[2] The JFJCM eligible countries as of November 2019 are Bangladesh, Cambodia, Indonesia, Lao People’s Democratic Republic, Maldives, Mongolia, Myanmar, Palau, Philippines, Thailand, and Viet Nam.

Resources

Asian Development Bank (ADB). Maldives: Preparing Outer Islands for Sustainable Energy Development Project.

ADB. Japan Fund for the Joint Crediting Mechanism.

Ask the Experts

  • Jaimes Kolantharaj
    Energy Specialist, South Asia Department, Asian Development Bank

    Jaimes Kolantharaj is working on projects in Bangladesh, India, Maldives, and Sri Lanka. He has a master’s degree in Power Engineering from Nanyang Technological University and a bachelor’s degree in Electrical & Electronics Engineering from Madras University. He was a project manager in Singapore Power Grid (SPPG), has experience in the renewable energy sector, and worked for a state-owned power utility in India.

  • Len George
    Senior Energy Specialist, South Asia Department, Asian Development Bank

    Len George is focal for energy operations in the Maldives. He has worked on renewable energy, regional connectivity, and electricity network investments in South Asia for the last 10 years. He holds a post graduate diploma in Management from the Indian Institute of Management, Ahmedabad and a bachelor’s degree in Electrical Engineering from the Delhi College of Engineering. He was a senior manager with PricewaterhouseCoopers before joining ADB in 2009.

  • Shintaro Fujii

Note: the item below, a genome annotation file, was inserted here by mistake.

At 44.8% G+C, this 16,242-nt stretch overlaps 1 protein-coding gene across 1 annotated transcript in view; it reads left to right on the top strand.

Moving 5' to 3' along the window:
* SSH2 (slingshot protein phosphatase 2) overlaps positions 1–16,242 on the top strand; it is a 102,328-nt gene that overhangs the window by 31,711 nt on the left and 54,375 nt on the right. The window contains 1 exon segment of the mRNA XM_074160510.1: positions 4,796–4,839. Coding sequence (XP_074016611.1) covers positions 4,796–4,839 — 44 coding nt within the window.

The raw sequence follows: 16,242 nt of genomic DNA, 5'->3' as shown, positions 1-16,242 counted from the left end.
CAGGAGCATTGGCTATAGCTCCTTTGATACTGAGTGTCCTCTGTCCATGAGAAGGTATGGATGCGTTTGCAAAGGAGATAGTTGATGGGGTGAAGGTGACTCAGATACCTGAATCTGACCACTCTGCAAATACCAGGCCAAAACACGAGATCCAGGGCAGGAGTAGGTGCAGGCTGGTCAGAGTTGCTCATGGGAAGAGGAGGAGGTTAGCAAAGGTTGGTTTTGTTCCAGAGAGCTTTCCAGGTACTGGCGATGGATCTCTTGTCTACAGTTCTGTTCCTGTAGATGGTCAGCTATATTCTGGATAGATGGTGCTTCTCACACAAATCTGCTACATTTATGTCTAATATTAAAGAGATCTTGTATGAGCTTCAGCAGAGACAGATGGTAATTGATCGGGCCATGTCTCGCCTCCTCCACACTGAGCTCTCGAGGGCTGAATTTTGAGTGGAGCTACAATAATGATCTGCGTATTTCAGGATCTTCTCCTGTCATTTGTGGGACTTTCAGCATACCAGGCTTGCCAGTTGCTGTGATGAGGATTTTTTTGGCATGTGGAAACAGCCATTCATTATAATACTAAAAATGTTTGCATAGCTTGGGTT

Environment and Climate Change Specialist, Sustainable Development and Climate Change Department, Asian Development Bank

    Shintaro Fujii manages the Japan Fund for the Joint Crediting Mechanism (JFJCM), which promotes advanced low-carbon technologies.  He also supports the operations on climate change and environmental issues. Prior to joining ADB, he worked for the Ministry of the Environment of Japan for more than 15 years.

  • Takahiro Murayama
    Low Carbon Project Development Specialist (Consultant), Asian Development Bank

    Takahiro Murayama is a lead consultant of the Japan Fund for the Joint Crediting Mechanism (JFJCM) secretariat, specializing in low carbon project development. He has a background in economics and public policy, and holds a master’s degree in Environmental Management and Development from the Australian National University.

  • Asian Development Bank (ADB)

    The Asian Development Bank is committed to achieving a prosperous, inclusive, resilient, and sustainable Asia and the Pacific, while sustaining its efforts to eradicate extreme poverty. Established in 1966, it is owned by 68 members—49 from the region. Its main instruments for helping its developing member countries are policy dialogue, loans, equity investments, guarantees, grants, and technical assistance.

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   Last updated: November 2019